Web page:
Review: Tudor Black Bay S&G - Now with In-House Movements (Hands-On)
Two cents on the two-tone Tudor S&G
When I saw Tudor’s new releases at Watches & Wonders earlier this year, one in particular stuck out to me. No, not the headlining tool watches like the Black Bay Pro or updated GMTs and chronographs. Instead, it was the simple, time-only Black Bay S&G line. Tudor overhauled the collection this year, most notably by adding its in-house calibers to the S&G. It turns what was once an afterthought in Tudor’s catalog into a shining two-tone star.
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Let’s back up for a second. Tudor is perhaps the only modern brand I really relate to. I’ve owned three different Black Bay 58 variations (nowadays, the 925 Silver is a near daily for me), and I’ve also owned a couple other models from the Black Bay line.
Modern Tudor does this amazing trick of making you feel like you’re still buying a tool watch, even if its modern watches are full-on luxury products. I know people get bothered by things like fake rivets, but those have never bugged me.
The Black Bay 36 (and 31, 39, 41) has always felt like something of an unsung hero in Tudor’s lineup. Even with the introduction of the new 39mm Tudor Ranger, to me the Black Bay 36 is the best alternative to the Rolex Explorer — especially for vintage enthusiasts.1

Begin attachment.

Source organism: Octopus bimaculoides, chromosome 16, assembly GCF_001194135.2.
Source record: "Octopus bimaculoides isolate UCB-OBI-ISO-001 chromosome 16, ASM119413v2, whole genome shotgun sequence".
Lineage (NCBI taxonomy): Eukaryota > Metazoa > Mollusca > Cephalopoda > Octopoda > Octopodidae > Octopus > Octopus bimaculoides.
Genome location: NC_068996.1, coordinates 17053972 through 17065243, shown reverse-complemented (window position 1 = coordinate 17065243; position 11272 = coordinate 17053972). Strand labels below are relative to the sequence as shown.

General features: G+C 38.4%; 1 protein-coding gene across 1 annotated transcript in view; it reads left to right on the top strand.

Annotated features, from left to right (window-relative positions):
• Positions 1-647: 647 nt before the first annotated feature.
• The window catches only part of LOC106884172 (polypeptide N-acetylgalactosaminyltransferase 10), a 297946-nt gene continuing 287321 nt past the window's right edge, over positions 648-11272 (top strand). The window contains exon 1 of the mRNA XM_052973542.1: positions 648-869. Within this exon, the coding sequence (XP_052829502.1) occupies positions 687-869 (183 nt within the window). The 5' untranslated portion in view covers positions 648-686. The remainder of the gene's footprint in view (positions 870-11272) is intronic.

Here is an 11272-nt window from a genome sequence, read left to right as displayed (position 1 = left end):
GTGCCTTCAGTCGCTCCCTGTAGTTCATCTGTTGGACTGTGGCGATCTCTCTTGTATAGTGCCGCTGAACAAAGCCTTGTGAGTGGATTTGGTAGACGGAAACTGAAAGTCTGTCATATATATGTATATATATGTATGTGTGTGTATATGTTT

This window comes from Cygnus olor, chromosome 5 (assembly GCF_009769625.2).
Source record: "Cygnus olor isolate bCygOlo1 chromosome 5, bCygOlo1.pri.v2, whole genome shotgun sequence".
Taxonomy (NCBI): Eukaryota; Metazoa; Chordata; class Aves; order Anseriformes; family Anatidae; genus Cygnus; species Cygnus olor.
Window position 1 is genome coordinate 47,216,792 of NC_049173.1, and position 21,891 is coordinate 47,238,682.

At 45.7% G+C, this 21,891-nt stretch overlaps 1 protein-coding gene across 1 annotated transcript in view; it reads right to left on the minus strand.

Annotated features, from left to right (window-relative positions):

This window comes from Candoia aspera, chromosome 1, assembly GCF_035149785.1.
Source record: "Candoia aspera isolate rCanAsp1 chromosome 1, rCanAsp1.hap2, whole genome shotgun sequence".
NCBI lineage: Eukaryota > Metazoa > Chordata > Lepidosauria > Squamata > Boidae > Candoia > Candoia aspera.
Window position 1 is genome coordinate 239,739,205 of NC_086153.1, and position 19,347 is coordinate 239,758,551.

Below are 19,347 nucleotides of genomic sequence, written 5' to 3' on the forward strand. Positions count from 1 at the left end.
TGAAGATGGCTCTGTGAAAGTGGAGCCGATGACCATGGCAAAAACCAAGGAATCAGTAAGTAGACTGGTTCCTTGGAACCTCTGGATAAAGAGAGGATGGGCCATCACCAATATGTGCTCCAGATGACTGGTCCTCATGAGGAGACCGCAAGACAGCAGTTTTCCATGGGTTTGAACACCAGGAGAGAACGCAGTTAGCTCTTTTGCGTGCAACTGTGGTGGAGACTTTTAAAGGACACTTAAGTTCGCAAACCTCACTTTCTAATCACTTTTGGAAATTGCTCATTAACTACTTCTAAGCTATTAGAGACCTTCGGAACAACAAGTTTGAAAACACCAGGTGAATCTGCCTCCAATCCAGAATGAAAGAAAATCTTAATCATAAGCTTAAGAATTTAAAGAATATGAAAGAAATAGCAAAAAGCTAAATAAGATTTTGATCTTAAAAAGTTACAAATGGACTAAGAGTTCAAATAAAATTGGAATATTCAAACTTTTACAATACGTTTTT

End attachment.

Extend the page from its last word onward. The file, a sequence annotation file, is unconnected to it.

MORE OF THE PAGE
Tudor offers the Black Bay 31/36/39/41 S&G in a total of 33 variations, from simple and sport-like to diamond-set bezels and dials. It’s trying to be a lot of things to a lot of people, but it does them all well.
For me, the S&G line is a perfect example of Tudor doing what it does best: making you feel like you’re buying a tool watch, when in reality you’ve got yourself a real luxury watch.
Recently, I got hands-on with the new Black Bay S&G 31 (black dial) and S&G 36 (silver dial).
Back to Black (Bay)
The updated Tudor Black Bay S&G line swapped out ETA calibers for Tudor’s family of in-house calibers from Kenissi, ranging from the MT52 (in the 31mm model) to the MT54 (36mm) and the MT56 (39mm and 41mm). These manufacture calibers are automatic, COSC-certified movements, with the larger versions featuring 70 hours of power reserve (the smaller MT5201 has 50 hours). Tudor launched the Kenissi manufacturer in 2010, presenting its first caliber in 2015; now, it supplies movements to Tudor, as well as Chanel (which owns a partial stake in the company), Norqain, Breitling, and others.2
While the new movement might be the headline, it wasn’t the only update Tudor made to the S&G line. The new manufacture caliber means the case has also been slimmed down; the case profile also feels more curved and svelte. The result is a watch that wears — and looks — better on wrist.
A favorite detail of mine on the modern Black Bay cases is the beveled lugs, a call back to Tudor’s vintage tool watches. The S&G keeps this detail, maintaining a sporty vibe for what otherwise is a dressy proposition.
The watch comes on a five-link bracelet — don’t call it a “Jubilee”, we save such esteemed titles for Rolex — fitted with Tudor’s great new T-Fit clasp, which allows for on-the-go, tool-free micro-adjustments. It’s one of the best features Tudor has introduced in the last few years, and it’s exciting to see them continue to roll it out across the Tudor catalog.